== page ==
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Planet (PL)

The decline came after the satellite-imagery and data-analysis company cut its annual revenue guidance after reporting first-quarter results on Thursday.

The company lowered its guidance for its current fiscal year 2024 revenue to a range of $225 million to $235 million, down from its previous forecast of between $248 million and $268 million. Planet raised its forecast, also saying it expects a wider loss on an adjusted EBITDA basis From a range of $37 million to $47 million to a range of between $58 million and $67 million.

Planet’s shares fell as much as 25% in mid-morning trading Friday, having previously closed at $4.90. The stock is headed for its worst one-day decline since going public in December 2021, erasing year-to-date gains.

Despite the lower guidance, Planet co-founder and CEO Will Marshall said in a statement that the company is “seeing strong demand for our proprietary data solutions due to global events and growing awareness of our capabilities.”

Planet’s chief financial officer and chief operating officer Ashley Johnson emphasized the “challenging macro environment” and said the company is “focused on the path to profitability.” He added that the company’s balance sheet is “strong”, with $375 million in cash and equivalents and no debt.

For the first quarter, Planet reported revenue of $52.7 million, up 31% from $40.1 million for the same period a year ago, but effectively flat from the previous quarter.

The company’s first quarter net loss was $34.4 million, or 13 cents per share. That declined 22% from a net loss of $44.4 million, or 17 cents per share, a year earlier.

Planet’s customer base grew from 882 at the end of the fourth quarter to 903. Its customer base is divided into three parts based on revenue: 44% is defense and intelligence, 29% is commercial and 27% is civilian government.

The company follows the financial year calendar which ends on 31st January.

Crowdstrike The company reported first-quarter earnings results for its fiscal 2024 on Wednesday, beat top- and bottom line consensus estimates, but shares were down more than 11% after hours due to slower revenue growth.

Here’s how the cybersecurity firm fared against Refinitiv consensus estimates for the quarter ended April 30:

  • earnings per share: 57 cents, adjusted, versus 51 cents expected.
  • Income: $692.6 million, versus the $676.4 million expected.

The 42% year-over-year revenue growth was slower than the 61% growth it posted in the year-ago quarter. CrowdStrike posted a profit of $500,000 per share, or breakeven per share, compared to a loss of $31.5 million, or 14 cents per share, a year earlier.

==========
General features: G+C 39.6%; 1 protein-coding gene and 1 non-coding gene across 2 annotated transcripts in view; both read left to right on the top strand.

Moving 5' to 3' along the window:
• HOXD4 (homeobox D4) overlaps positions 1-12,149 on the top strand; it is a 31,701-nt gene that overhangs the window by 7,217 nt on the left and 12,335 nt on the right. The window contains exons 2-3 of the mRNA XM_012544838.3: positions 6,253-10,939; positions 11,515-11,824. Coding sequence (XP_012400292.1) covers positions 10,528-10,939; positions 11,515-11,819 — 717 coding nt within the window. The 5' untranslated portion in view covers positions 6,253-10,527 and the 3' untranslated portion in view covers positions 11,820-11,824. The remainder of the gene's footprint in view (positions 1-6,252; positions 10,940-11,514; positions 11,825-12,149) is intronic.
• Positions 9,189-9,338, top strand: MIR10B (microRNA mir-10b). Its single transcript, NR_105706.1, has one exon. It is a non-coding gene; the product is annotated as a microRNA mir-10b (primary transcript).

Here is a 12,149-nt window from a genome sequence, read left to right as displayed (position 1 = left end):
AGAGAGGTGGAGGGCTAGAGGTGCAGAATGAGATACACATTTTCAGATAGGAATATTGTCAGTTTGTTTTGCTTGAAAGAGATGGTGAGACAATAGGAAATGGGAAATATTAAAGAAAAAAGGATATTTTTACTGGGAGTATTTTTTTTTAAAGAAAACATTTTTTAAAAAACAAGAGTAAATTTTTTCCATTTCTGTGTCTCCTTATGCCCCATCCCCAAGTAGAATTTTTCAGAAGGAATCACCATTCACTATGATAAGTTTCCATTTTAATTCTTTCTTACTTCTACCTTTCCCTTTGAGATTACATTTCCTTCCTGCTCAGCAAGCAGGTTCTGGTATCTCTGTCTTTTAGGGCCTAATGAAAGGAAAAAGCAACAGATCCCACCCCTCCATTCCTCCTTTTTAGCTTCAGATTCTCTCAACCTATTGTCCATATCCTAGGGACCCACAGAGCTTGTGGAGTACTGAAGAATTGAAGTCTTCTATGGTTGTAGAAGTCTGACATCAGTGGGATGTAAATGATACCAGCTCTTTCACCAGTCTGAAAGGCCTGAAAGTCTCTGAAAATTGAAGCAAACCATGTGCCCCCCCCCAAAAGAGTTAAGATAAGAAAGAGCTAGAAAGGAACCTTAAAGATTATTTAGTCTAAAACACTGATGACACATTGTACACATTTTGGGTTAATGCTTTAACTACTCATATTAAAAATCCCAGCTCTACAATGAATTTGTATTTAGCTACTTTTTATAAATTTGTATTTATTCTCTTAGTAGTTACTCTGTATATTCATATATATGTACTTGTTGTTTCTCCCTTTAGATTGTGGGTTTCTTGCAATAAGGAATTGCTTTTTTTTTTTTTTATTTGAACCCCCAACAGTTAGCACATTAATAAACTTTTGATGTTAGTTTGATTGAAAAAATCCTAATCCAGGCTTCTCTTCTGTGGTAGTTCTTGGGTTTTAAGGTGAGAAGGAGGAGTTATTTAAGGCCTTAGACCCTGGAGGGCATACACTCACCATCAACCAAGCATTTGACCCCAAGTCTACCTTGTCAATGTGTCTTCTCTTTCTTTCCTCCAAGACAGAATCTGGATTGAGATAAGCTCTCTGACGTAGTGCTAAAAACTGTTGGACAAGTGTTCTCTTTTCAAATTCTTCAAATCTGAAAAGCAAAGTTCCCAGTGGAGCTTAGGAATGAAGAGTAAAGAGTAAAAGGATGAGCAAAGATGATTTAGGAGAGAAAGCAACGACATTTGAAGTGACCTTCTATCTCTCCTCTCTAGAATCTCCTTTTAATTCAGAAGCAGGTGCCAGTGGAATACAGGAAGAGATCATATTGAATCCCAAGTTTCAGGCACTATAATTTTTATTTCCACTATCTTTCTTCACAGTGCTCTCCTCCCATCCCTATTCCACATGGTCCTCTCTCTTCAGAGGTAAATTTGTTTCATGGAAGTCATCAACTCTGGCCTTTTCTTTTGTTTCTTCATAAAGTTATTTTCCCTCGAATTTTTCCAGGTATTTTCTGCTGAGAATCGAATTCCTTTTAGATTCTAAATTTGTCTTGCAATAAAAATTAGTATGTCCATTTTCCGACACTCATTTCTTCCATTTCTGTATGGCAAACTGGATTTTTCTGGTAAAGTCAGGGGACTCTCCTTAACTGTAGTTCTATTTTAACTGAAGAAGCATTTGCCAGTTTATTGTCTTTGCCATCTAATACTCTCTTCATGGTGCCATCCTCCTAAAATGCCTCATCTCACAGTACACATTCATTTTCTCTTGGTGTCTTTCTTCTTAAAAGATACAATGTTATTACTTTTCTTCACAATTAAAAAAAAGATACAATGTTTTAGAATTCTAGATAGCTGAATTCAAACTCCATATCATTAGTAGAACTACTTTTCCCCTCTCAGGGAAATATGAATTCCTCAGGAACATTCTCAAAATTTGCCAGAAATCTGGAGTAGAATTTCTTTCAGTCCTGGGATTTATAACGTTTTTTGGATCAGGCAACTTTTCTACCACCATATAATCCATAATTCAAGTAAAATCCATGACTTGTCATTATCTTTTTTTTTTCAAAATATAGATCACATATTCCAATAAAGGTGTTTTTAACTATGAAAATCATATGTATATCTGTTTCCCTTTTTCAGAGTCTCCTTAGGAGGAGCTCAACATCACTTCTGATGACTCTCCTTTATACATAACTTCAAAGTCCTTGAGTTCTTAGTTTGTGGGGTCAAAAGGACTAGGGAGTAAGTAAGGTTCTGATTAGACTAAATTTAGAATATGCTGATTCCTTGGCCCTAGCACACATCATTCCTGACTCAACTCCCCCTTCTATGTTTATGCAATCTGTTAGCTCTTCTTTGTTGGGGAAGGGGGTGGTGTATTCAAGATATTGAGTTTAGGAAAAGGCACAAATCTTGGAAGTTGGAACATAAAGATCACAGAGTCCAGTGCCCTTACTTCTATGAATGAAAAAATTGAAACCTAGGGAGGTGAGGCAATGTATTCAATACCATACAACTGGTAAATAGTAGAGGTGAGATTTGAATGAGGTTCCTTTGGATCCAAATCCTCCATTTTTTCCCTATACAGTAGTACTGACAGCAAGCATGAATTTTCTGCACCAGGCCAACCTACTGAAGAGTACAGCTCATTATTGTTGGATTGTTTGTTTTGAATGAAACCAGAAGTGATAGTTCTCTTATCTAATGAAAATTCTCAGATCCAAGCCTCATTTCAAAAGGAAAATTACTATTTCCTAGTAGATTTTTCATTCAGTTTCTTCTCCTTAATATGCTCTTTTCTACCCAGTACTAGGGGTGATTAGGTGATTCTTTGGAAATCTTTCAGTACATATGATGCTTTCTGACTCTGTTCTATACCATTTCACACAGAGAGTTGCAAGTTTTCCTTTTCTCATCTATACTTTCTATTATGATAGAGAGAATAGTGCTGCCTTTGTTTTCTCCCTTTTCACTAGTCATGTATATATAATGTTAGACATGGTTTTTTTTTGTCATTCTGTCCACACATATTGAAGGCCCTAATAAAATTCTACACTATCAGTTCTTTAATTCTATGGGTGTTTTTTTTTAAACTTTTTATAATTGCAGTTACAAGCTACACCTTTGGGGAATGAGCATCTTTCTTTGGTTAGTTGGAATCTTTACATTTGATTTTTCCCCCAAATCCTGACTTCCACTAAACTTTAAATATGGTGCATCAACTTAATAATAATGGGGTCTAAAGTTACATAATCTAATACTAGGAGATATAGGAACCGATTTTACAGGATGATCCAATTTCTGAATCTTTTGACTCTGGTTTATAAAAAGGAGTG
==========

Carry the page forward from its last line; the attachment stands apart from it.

The company offered current quarter guidance of $717.2 million to $727.4 million, while the consensus range was $698 million to $742 million.

“We exceeded our guidance in both top- and bottom-line metrics,” CEO George Kurtz said on a call with investors. He added that CrowdStrike was “reaching GAAP profitability so early in our life as a public company.” CrowdStrike first started trading on Nasdaq in June 2019.

Chief Financial Officer Bert Podbere said that CrowdStrike’s slow hiring contributed to the company’s profitability. He indicated that it was not clear whether the increase in hiring would be able to sustain profitability.

Like many other technology executives, Kurtz stresses his company’s use of generic artificial intelligence models, calling it a democratizing force in cyber security from both an “adversarial” and a protective perspective.

Annualized recurring revenue for the quarter was $2.73 billion, an increase of 42% year-over-year. Net new ARR for the quarter was $174.2 million, down from $190.5 million in the year-ago quarter.

CrowdStrike offers a portfolio of cloud-based cyber security solutions advertised as a comprehensive package for everything from corporate servers to employee laptops to Internet of Things devices.

With cross-strait tensions rising in recent months, cyber security concerns have begun to attract the attention of investors and the general public. earlier this month, Microsoft China has been warned that state-sponsored cyber attackers have infiltrated “critical” infrastructure in the continental US and the US territory of Guam.

The vulnerability exploited by those Chinese hackers “affected” the US Navy and many other organizations. CrowdStrike researchers helped assemble the National Security Agency’s bulletin on the attack. Senior government officials have emphasized that a healthy public-private partnership is vital to understanding and preventing cyber security threats.

Cyber ​​concerns have also been a growing priority for the US Department of Justice, which has been involved in several so-called “dark web” enforcement actions over the past few months.

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